On Day 2, hiking across a high open ridge, with a view of a thousand miles sweeping in mountain peaks and the vast forest surrounding us, we heard a creek rushing far below, down a steep slope sparsely covered in rough vegetation, boulders and small pines. It was obscured by the great stand of immensely tall pines that marked the beginning of the deep woods.

We needed water, so we headed down.

Except that we took off our backpacks before heading down. It was a very steep slope, and traversing it with the packs would make it additionally difficult and anyway, we’d go straight down, fill our water bottles, and returned the way we came – straight back up.

Except that’s not what happened.

Apparently we did not realize the angle that we moved down the hill; the jogging around our natural obstacles to get to the creek. And we certainly didn’t following the exact route back up. But we thought we had. We assumed it.

It didn’t take but a minute to realize our backpacks somewhere else. And in this brief moment of lapse in judgment, we were lost.

Here we were – middle of nowhere, all the gear we needed, map, compass, hiking partner, beautiful scenery – and no trails. We just went. And we were fine.

But the moment we were without our stuff – we were lost. And it got serious. Uncomfortable doesn’t quite describe it. We were stressed to a near breaking point, half with fear and half with frustration and feeling stupid. We knew better. Especially me. Inexplicable and unexplainable. And stupid.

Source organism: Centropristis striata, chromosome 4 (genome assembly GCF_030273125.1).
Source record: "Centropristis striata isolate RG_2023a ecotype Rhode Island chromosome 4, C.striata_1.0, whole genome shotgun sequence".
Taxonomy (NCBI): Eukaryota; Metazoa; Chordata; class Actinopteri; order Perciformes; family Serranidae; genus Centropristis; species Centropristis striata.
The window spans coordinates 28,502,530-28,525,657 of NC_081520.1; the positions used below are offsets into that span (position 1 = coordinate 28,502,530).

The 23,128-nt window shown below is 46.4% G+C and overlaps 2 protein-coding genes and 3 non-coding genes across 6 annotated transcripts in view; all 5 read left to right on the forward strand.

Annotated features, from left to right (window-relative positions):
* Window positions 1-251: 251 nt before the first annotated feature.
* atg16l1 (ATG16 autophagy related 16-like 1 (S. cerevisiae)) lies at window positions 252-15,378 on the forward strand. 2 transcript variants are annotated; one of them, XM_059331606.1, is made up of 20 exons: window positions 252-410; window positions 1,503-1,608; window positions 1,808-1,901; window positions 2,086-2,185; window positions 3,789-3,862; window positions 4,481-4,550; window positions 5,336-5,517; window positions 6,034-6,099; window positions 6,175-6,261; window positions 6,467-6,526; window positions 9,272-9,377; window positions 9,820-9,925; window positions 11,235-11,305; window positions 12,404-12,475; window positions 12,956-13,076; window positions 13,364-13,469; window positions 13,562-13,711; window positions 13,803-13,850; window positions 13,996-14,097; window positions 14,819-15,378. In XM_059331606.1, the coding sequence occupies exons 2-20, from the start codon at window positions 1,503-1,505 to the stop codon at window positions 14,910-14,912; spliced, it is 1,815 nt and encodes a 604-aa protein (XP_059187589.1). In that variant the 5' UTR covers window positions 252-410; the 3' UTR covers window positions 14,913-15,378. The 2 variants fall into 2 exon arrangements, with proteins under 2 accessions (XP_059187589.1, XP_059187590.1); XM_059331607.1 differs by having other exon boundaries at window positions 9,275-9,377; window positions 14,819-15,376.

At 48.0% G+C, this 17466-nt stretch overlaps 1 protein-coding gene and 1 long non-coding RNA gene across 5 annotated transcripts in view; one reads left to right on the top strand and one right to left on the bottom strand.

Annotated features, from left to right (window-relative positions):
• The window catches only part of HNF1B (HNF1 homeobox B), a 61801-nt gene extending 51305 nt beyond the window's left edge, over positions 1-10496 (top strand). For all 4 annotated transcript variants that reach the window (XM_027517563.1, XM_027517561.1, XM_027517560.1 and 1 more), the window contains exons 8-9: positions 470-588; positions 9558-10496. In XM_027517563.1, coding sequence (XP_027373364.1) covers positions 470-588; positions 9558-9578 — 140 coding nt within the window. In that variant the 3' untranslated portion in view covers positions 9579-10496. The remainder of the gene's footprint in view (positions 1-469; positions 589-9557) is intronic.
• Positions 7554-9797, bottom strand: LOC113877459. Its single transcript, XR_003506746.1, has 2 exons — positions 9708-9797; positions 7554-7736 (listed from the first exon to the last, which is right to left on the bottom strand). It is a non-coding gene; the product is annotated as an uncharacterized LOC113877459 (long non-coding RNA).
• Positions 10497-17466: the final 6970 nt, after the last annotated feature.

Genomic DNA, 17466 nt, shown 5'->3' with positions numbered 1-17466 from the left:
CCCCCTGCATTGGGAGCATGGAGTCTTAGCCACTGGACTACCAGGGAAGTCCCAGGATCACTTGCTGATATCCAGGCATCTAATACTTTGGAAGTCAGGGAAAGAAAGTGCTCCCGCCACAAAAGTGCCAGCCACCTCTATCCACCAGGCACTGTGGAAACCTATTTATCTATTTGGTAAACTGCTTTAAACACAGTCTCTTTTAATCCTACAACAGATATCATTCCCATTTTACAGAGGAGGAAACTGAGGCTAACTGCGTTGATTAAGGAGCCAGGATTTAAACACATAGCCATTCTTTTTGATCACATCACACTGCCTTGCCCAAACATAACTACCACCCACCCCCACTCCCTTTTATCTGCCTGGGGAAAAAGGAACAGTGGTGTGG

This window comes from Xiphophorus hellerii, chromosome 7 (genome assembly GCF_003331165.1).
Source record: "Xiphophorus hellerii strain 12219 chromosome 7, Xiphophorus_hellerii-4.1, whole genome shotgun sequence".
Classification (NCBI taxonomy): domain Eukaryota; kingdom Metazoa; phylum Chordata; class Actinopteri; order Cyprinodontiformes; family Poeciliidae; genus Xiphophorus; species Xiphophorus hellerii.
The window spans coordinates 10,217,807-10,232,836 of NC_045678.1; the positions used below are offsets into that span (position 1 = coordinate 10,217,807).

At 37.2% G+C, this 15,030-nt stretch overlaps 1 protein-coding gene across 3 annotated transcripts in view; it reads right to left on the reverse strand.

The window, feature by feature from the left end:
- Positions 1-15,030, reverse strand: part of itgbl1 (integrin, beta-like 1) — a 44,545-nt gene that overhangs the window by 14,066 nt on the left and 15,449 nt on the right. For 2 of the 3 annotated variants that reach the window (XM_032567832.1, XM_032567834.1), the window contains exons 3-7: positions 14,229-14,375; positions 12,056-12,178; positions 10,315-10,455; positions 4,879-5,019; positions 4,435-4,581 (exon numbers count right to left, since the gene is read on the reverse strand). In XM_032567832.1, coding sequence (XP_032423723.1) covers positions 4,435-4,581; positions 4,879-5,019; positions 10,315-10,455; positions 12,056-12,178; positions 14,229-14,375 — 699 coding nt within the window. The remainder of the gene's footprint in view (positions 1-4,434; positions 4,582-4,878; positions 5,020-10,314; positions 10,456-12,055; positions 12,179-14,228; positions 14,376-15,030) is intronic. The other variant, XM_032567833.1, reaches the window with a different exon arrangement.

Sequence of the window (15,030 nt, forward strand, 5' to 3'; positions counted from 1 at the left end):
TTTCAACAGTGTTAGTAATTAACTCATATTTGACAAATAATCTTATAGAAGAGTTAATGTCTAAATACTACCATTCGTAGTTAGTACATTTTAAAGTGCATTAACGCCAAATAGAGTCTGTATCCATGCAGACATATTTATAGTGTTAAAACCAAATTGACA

We searched for about 30 minutes before we found them. It would be hard to describe the feeling we felt at that moment; the sense that this is what it must feel like to be saved somehow. How lucky we were, someone might say. We sure felt that way.

When you’ve got your stuff, you can go anywhere and be ok. When you’re without your stuff – your resources, you’re lost. It’s that simple.

– – –

There is another kind of lost, a more serious one, I think. And it takes a few key things to get back to where you need to be safe and secure.

In recent weeks I have been working full-time networking. The meeting people for coffee and exploring new possibilities for my life’s paid work-kind of networking. I have started my own LLC’s. Two of them. I am exploring my options to strike out on my own and head off in a new direction with a new profession or with a new organization. But it’s hard work of course. The unemployment rate has been recently celebrated as dropping as low as 5 point something, but when you’re one of that number, it doesn’t matter if it’s 5 percent or 85 percent. Your experience is the same no matter. You’re out and you want back in. You need to get back in.